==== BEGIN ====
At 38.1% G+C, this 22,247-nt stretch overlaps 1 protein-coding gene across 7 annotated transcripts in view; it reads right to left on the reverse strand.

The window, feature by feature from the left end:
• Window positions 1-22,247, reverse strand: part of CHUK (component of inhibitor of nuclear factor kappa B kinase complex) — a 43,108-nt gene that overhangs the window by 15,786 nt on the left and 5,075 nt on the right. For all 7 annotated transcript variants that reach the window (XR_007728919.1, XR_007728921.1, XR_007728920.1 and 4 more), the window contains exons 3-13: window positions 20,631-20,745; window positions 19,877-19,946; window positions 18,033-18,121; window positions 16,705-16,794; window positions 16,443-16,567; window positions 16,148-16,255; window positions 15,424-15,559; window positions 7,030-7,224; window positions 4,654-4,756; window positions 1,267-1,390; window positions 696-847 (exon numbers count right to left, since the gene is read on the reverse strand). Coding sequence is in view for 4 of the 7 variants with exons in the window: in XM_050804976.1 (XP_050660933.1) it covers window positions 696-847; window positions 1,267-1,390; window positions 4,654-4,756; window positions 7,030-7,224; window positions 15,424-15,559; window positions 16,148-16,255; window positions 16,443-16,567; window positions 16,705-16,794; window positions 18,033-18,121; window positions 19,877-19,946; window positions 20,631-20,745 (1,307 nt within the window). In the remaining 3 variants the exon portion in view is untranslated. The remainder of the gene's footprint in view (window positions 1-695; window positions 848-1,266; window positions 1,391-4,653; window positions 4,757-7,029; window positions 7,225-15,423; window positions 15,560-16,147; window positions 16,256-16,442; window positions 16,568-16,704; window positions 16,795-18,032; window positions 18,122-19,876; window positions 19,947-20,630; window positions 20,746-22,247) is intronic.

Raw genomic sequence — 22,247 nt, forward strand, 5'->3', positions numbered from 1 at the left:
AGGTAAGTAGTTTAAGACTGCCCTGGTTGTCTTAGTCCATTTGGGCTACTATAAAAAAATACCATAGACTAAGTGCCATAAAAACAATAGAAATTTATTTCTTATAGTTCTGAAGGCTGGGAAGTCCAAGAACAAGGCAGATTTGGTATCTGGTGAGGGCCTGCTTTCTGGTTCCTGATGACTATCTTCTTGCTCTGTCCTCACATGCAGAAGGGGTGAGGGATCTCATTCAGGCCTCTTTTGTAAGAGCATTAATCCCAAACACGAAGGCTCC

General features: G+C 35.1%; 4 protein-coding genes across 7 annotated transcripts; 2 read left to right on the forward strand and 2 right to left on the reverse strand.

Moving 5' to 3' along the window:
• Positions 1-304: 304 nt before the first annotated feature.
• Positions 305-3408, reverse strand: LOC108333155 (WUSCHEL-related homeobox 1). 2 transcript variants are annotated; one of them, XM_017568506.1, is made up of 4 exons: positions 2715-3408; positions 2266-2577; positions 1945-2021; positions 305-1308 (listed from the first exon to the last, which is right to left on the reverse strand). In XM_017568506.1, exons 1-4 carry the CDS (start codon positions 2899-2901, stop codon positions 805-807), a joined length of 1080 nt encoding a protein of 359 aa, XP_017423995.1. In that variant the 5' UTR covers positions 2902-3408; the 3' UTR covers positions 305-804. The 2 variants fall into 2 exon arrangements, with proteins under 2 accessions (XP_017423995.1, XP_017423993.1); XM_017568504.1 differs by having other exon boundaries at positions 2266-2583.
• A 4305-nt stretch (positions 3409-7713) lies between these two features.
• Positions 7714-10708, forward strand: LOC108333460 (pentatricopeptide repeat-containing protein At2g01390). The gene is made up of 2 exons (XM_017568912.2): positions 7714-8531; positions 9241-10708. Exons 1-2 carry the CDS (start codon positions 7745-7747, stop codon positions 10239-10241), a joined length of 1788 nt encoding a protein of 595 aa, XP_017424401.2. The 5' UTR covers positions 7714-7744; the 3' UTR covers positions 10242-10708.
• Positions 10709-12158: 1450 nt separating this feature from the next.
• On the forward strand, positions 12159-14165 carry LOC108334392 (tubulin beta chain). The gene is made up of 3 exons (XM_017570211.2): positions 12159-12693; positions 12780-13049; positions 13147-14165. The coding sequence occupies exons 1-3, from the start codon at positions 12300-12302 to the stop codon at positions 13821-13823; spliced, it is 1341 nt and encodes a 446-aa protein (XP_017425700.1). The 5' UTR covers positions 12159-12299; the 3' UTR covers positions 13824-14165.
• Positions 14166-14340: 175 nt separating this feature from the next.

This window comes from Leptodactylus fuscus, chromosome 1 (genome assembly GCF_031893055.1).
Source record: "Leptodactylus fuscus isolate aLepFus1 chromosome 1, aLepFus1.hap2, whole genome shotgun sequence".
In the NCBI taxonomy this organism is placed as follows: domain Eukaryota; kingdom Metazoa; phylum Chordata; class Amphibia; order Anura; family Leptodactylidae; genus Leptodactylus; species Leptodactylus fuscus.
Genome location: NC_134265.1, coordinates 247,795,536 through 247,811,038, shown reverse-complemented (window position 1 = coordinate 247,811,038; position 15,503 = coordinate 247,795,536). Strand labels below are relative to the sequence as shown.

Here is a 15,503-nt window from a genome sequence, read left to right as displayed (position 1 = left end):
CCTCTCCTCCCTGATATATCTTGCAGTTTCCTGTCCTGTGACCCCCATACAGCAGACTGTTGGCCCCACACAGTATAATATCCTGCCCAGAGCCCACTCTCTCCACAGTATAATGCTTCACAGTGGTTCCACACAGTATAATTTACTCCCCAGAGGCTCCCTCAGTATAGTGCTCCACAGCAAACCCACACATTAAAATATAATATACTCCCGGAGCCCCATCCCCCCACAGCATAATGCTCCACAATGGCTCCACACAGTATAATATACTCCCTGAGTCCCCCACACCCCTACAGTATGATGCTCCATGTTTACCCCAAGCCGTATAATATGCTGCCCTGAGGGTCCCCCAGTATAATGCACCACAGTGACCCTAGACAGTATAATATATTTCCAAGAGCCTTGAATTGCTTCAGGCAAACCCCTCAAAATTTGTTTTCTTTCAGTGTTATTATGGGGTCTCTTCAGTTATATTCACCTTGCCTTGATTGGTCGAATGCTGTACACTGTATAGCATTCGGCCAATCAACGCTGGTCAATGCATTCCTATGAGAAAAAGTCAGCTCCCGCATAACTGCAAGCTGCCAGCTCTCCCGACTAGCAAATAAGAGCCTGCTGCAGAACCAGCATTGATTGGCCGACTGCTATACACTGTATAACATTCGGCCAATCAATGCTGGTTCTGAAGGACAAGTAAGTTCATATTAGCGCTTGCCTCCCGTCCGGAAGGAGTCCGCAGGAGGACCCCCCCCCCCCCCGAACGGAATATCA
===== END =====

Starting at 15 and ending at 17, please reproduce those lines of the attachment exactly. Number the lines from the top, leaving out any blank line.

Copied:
This window comes from Leptodactylus fuscus, chromosome 1 (genome assembly GCF_031893055.1).
Source record: "Leptodactylus fuscus isolate aLepFus1 chromosome 1, aLepFus1.hap2, whole genome shotgun sequence".
In the NCBI taxonomy this organism is placed as follows: domain Eukaryota; kingdom Metazoa; phylum Chordata; class Amphibia; order Anura; family Leptodactylidae; genus Leptodactylus; species Leptodactylus fuscus.